Cellular Broadband for Dummies (Because Wi-Fi is for Wussies)

This image was lost some time after publication.
This image was lost some time after publication.

By Sean Captain

Using Wi-Fi around town is like panhandling. You schlep from coffee shop to coffee shop, looking for bandwidth handouts; or you rummage through the neighborhood airwaves, searching for unencrypted home networks.

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Random routers may give you a crust of bread and such. But god bless the child who's got his own always-on, high-speed connection from a cell phone company. Laptop data cards have been trying the patience of early adopters for years. But three US services now offer bona-fide broadband download speeds in the 400-to-700-kilobits-per-second range. Jump to read about the state of high speed cellular data.

Verizon kicked off wireless broadband in the US about two-and-a-half years ago with Evolution-Data Optimized (EV-DO). In late 2005, Sprint followed with its own EV-DO service, and Cingular switched on its High-Speed Downlink Packet Access (HSDPA) network. Fast service from T-Mobile is nowhere in sight. So Catherine Zeta-Jones groupies should stick to IM-ing on their SideKicks.

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Sporting one of the wireless broadband connections on a laptop feels as liberating as getting a drivers license and no longer having to ask mom and dad for rides to the mall. I've tried out cards from Verizon and Sprint in New York City and had no trouble connecting from anywhere. If you're someone who needs to be connected all the time — say a journalist filing articles from the field — consider a wireless broadband plan.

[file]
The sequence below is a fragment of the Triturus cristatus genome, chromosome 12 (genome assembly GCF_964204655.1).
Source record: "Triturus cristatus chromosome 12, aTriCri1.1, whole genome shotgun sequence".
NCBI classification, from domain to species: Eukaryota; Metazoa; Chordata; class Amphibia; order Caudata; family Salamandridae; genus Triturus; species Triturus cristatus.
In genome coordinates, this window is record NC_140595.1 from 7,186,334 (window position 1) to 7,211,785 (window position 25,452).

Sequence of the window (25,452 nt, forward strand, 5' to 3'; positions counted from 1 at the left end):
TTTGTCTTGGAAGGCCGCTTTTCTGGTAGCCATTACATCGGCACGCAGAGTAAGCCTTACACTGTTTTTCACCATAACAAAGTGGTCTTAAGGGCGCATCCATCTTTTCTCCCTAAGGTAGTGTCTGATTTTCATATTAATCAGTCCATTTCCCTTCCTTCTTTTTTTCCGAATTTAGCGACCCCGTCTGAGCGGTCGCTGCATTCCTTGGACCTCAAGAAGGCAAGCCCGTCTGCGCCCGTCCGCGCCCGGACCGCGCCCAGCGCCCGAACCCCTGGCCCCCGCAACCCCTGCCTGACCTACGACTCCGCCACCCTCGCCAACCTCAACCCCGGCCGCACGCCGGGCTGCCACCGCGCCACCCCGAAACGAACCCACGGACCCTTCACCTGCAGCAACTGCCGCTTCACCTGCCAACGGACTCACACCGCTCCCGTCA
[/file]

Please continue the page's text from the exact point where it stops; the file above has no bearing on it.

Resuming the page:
That's assuming you live someplace that has the service. Cingular currently covers over 60 cities and their burbs with HSDPA. Sprint claims to support about 220 communities, where 153 million people live. Verizon says its broadband reaches half the country.

All three companies charge $80 per month for a standalone, two-year, unlimited data plan. But they lop off $20 monthly for customers who also have all but their cheapest voice plans. Notebook cards cost from $50 to $100.

You can save an extra $20 per month if you forego a laptop card and instead use a broadband-equipped cellphone as a modem, connected via USB cable or Bluetooth. The downside is that most phones can't provide data and voice service at the same time. (But Cingular's LG CU500 can.)

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These phones all work as broadband modems:

Cingular
LG CU500


Sprint
LG FUSIC
Palm Treo 700P
Samsung A900
Samsung A920

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Verizon
LG VX-8100 LG VX-9800LG Chocolate
Motorola RAZR V3c

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You might be thinking you can offset the cost of a wireless plan by dropping your cable or DSL service at home. But if you're more than a casual Web surfer, you'll find this frustrating — especially if your pad isn't in a prime location to get a signal. I tried going wireless-only and went nearly mad waiting for episodes of Battlestar Galactica to download. (Okay, I'm a sci-fi nerd.) And even if you get all five bars, you'll suffer through any sizeable uploads - like sending a card's worth of candid shots from that bachelor party to your Flickr account. Upload speeds are in the paltry 50-70 kbps range.